Krazy is a simple black cat who leads a serene life of napping, playing music, and wandering the idyllic plains of Coconino County in Arizona. Except, that is, for when he is being subjected to a sustained campaign of brutality. Bricks are regularly hurled at the cat’s head by a pale pink mouse called Ignatz. Krazy doesn’t mind though, seeing it as an expression of love from Ignatz. Officer Pupp never does understand this and the law-enforcing bulldog makes it his life’s work to arrest Ignatz for each attack, the only way he can respond to this bizarre situation.
This simple premise was the basis of Krazy Kat, a comic strip created by George Herriman in the early 1910s, which by 1935 had found its way in to colour comic supplements of the Sunday editions of William Randolph Hearst’s various newspapers across the US. These ‘Sundays’ have been collected together in George Herriman’s ‘Krazy Kat’: The Complete Color Sundays 1935–1944, which is introduced at great length by Alexander Braun.
The comic counted E.E. Cummings, Picasso and De Kooning among its fans. However, it was never widely popular in its time. As the comics historian Bill Blackbeard said of the initial reception of the Krazy Kat strips, ‘they may well have been fed to the Addams Family’s pets: the reaction they elicited was zero. Absolutely nonexistent. This had never befallen a new Hearst comic before.’ It seems only William Randolph Hearst’s personal support of it kept Herriman employed and allowed him to go on producing something which at times is ambiguous and abstruse, while also full of charm and sensitivity.
The language, which is florid and offers no easy understanding, might have been a bit too much for the majority of newspaper comic readers. But once you’ve eased in, it adds depth to scenes in which not a lot really happens. ‘Sunday July 18, 1943’ has a small worm poking its head out of the ground: ‘A “worm”, am I – no acre do I possess, yet upon all this sweet scene, I cast my eye, and call it all my own – mine – a “worm” of wealth am I, for sooth.’ The worm continues to extoll the beauty of the scene as the ‘lamp of day’ rises over the next few cells, before a bird creeps up on it and eats it. It’s a sad end for the worm, but in its few cells it is shown as a sensitive creature who lived a full life. Later in the strip Ignatz is seen creeping up on Krazy, who sits on a log half asleep waiting for Ignatz to brick him, murmuring: ‘It’s the “oily ket” who gets the brick – he said… he’s so obtoots – l’il “dollin”.’
Although this is not something Herriman made clear at any point, there are instances of what appears to be political or social commentary. On 21 May in 1944, a brown weasel, Mr W. Weasel, is taken to a beauty parlour by Ignatz. He comes out, in Ignatz’s words, ‘a blonde beauty – pale moon sheen – white hibiscus – fair flower’; or, as he describes himself, ‘a bleached “weasel”’. All of this is because, as Officer Pupp informs him, as a brown weasel the insurance company would consider him a ‘poor “risk”’, but as a white weasel he would be ‘worth a fortune’. ‘Fency a color makin’ a diffince in its welue,’ muses Krazy.
In 1971, 27 years after Herriman’s death, when the sociologist Arthur Asa Berger sent off for the cartoonist’s birth certificate it was found that he was listed as ‘colored’. When Herriman was young his family moved away from New Orleans and started afresh in Los Angeles, where they didn’t tell anyone about their mixed-race heritage; Herriman, who was able to ‘pass’ as white, lived his whole life with this secret. If he hadn’t, this would have either prevented or seriously hindered Herriman from receiving the education he did, working for a newspaper, marrying his wife Mabel, who was white, or living in the areas of LA in which he and his family ended up.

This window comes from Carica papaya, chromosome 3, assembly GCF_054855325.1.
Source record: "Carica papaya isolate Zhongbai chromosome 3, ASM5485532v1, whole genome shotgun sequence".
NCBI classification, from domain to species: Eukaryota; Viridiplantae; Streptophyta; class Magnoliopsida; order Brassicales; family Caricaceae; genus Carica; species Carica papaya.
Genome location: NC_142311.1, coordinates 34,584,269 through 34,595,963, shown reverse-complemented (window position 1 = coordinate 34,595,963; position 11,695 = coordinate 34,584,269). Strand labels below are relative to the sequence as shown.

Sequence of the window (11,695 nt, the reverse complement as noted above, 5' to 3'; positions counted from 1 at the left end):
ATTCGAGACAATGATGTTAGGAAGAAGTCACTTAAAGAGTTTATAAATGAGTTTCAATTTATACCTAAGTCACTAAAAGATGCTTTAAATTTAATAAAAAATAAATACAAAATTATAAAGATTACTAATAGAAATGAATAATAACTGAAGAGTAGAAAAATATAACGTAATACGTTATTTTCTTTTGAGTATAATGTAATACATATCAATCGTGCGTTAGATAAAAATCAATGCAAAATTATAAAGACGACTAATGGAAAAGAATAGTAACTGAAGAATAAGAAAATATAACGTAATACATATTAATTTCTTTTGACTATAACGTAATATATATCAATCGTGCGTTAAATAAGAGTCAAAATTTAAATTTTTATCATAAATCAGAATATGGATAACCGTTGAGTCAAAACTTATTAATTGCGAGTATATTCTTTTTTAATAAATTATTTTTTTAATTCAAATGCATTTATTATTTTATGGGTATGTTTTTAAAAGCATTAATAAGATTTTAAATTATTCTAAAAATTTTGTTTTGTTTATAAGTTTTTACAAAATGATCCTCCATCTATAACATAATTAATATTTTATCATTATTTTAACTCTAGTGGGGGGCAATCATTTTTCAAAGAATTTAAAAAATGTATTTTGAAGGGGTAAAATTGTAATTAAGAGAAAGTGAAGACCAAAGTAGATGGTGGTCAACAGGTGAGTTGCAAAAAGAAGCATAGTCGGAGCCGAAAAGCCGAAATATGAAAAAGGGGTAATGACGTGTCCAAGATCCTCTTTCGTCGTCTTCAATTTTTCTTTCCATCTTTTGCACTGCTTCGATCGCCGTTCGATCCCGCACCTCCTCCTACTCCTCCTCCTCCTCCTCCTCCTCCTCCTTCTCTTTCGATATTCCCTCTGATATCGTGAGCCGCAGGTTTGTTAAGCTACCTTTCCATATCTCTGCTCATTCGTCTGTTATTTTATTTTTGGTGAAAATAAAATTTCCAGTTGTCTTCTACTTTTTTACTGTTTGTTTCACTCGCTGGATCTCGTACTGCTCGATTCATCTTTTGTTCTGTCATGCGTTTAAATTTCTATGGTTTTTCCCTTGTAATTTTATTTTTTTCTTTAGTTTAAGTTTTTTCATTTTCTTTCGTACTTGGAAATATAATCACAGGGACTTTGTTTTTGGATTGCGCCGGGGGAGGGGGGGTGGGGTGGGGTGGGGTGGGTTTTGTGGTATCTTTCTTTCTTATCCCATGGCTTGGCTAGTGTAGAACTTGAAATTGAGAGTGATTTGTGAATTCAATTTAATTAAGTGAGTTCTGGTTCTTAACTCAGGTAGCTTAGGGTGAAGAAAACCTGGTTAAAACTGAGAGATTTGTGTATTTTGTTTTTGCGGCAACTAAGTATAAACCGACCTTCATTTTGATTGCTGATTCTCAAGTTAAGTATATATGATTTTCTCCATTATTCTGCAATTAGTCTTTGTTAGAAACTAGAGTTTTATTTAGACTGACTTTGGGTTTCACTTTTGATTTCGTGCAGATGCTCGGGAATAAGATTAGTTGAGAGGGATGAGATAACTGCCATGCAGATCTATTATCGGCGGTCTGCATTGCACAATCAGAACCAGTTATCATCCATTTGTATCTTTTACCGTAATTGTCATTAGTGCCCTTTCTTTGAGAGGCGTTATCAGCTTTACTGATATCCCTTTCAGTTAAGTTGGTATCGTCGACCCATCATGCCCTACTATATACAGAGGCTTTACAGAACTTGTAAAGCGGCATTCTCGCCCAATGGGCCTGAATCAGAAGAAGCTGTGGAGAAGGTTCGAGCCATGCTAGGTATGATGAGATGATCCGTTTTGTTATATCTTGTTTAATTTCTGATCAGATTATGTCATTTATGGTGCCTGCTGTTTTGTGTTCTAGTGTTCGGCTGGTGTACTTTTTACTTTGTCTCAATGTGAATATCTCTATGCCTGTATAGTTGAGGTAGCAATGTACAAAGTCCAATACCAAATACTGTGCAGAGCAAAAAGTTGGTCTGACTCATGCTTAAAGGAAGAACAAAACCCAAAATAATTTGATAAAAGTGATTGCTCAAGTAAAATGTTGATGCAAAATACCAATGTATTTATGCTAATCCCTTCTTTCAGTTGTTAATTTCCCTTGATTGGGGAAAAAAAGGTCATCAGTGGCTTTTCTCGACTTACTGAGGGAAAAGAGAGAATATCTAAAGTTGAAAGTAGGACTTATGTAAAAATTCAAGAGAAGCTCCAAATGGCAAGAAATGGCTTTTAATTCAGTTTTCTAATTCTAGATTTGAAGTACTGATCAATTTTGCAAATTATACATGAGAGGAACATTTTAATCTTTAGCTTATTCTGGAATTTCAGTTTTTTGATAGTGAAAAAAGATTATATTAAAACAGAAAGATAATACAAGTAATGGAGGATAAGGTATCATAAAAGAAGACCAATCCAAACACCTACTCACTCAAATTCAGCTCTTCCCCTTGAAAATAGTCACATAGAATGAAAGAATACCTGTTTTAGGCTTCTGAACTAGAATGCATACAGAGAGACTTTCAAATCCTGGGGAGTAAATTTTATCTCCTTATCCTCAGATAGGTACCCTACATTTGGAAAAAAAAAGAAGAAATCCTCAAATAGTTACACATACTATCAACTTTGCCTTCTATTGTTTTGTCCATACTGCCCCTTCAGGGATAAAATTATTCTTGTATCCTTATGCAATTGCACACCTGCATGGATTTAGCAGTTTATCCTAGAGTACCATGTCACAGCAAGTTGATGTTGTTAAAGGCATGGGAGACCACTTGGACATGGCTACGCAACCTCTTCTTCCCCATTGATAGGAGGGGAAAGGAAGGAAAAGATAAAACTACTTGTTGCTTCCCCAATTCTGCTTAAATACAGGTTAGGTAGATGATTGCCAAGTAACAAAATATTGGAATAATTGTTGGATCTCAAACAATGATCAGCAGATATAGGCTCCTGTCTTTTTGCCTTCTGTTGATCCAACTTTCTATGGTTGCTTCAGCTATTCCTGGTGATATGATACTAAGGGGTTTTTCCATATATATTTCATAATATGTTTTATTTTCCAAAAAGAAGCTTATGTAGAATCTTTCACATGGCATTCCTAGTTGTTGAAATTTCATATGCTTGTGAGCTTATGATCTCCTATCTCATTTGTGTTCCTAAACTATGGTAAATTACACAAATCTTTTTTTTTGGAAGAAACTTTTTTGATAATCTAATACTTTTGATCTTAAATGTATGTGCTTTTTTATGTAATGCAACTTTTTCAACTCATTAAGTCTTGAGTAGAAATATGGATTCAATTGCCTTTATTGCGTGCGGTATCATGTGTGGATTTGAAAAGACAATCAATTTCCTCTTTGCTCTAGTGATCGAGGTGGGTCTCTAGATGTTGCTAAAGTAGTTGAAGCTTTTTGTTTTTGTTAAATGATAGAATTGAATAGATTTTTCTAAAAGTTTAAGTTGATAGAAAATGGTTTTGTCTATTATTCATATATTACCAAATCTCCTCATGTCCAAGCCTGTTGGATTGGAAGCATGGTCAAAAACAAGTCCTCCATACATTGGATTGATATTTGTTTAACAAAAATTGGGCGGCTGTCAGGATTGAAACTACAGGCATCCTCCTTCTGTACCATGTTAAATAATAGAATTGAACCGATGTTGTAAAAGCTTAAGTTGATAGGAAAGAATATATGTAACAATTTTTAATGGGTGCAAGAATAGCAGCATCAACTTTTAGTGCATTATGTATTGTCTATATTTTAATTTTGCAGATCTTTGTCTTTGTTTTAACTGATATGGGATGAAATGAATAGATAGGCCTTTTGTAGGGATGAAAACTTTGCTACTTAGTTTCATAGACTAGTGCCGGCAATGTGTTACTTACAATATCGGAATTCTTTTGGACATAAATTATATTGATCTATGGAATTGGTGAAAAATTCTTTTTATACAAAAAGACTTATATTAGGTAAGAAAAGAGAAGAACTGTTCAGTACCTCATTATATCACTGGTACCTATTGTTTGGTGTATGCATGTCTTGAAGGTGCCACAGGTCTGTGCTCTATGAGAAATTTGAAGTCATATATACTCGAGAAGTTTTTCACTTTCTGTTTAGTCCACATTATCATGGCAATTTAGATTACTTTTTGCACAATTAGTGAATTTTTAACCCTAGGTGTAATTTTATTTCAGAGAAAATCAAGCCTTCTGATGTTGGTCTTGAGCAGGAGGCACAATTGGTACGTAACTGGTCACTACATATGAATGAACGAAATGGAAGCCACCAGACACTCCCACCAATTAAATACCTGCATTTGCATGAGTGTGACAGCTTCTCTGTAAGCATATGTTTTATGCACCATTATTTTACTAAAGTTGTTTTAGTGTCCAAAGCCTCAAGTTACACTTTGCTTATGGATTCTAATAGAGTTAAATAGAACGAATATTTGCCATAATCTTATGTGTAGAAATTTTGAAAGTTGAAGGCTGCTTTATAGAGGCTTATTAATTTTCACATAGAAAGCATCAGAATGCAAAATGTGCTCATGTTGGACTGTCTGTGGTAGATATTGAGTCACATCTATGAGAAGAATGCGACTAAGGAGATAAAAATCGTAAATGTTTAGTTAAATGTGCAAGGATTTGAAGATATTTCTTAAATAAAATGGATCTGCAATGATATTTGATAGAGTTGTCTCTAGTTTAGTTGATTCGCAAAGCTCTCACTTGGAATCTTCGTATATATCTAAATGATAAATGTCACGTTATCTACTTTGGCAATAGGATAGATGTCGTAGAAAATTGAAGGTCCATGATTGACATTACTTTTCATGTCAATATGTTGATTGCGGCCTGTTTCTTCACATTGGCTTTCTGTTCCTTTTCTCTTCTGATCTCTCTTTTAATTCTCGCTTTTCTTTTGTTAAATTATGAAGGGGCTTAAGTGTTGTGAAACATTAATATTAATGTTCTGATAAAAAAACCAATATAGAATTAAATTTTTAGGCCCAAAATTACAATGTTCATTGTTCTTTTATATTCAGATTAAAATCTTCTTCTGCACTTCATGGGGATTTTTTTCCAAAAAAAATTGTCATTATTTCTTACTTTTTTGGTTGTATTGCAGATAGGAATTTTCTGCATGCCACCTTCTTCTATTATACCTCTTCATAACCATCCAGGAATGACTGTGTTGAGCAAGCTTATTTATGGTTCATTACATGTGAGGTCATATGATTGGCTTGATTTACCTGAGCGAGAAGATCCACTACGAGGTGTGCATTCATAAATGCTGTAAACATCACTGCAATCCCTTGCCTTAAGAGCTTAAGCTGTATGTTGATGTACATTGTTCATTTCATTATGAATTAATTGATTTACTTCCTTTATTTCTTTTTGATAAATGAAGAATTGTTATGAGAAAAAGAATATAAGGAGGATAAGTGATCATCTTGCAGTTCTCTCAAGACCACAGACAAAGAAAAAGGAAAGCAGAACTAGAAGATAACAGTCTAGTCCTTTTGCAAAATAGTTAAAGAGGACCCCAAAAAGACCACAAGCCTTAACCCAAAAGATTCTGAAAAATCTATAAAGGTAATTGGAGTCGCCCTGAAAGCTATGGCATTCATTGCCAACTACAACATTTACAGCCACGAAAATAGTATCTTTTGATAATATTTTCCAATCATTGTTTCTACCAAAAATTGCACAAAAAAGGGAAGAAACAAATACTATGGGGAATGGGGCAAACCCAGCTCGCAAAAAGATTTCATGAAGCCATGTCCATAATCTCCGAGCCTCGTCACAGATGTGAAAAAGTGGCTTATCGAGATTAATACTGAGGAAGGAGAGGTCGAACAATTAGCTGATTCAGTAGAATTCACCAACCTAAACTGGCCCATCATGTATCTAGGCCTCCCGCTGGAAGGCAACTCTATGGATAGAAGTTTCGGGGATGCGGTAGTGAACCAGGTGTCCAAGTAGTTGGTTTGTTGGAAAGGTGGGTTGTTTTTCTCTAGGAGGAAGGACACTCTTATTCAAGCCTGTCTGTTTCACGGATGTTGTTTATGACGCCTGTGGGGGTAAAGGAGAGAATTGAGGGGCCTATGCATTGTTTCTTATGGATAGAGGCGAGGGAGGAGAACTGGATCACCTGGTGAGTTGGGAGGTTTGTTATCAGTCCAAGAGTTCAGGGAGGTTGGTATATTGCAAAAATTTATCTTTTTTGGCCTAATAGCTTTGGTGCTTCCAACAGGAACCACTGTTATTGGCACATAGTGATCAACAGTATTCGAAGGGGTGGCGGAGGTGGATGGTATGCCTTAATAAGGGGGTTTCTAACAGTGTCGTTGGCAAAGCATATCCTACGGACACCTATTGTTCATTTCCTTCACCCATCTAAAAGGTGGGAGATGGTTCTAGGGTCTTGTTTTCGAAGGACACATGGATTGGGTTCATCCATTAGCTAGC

This discovery of the birth certificate only added to the mystique of Krazy Kat. Was it in any way autobiographical? The final two published strips seem to hint that there was something of Herriman in Krazy. Now aged 63, and suffering from multiple ailments and serious pain, Herriman was conscious that the end of his life was nearing and making arrangements for his estate – he may also have been thinking about how to wrap up Krazy’s story. On 18 June in 1944 Officer Pupp and Ignatz stand on the shore of a lake.‘That dear “Krazy Kat” is under there,’ says Pupp; ‘I know it,’ says Ignatz. They both dive in; Ignatz, having either known all along or realising later that Krazy wasn’t in the water, swims ashore, leaving Pupp confused in the middle of the lake. The following week’s strip has Pupp inspecting some bubbles in the lake, before deciding that Ignatz is trying to trick him and walking off. When he encounters Ignatz on land, he runs back to the lake to find Krazy’s head poking out of the water. The cat sinks from view and the last frame has Pupp carrying a silent Krazy from the lake past a stunned Ignatz, who has a black scribbled cloud over his head. Pupp stares out at the reader. It seems that, in copying Ignatz and Pupp, Krazy has drowned. This was the final Krazy Kat Herriman ever filed; he died from liver failure two months before it was published.
Why would Krazy enjoy being bricked by Ignatz? And why does Ignatz, who at times seems to be a good friend to Krazy, enjoy throwing a brick at him? It’s a frustrating plot line – never properly explained, it has more than a hint of the absurd. For this reader at least, the bafflement of this premise is just one reason that Krazy Kat begs to be returned to, again and again.
George Herriman’s ‘Krazy Kat’: The Complete Color Sundays 1935–1944, by Alexander Braun, is published by Taschen.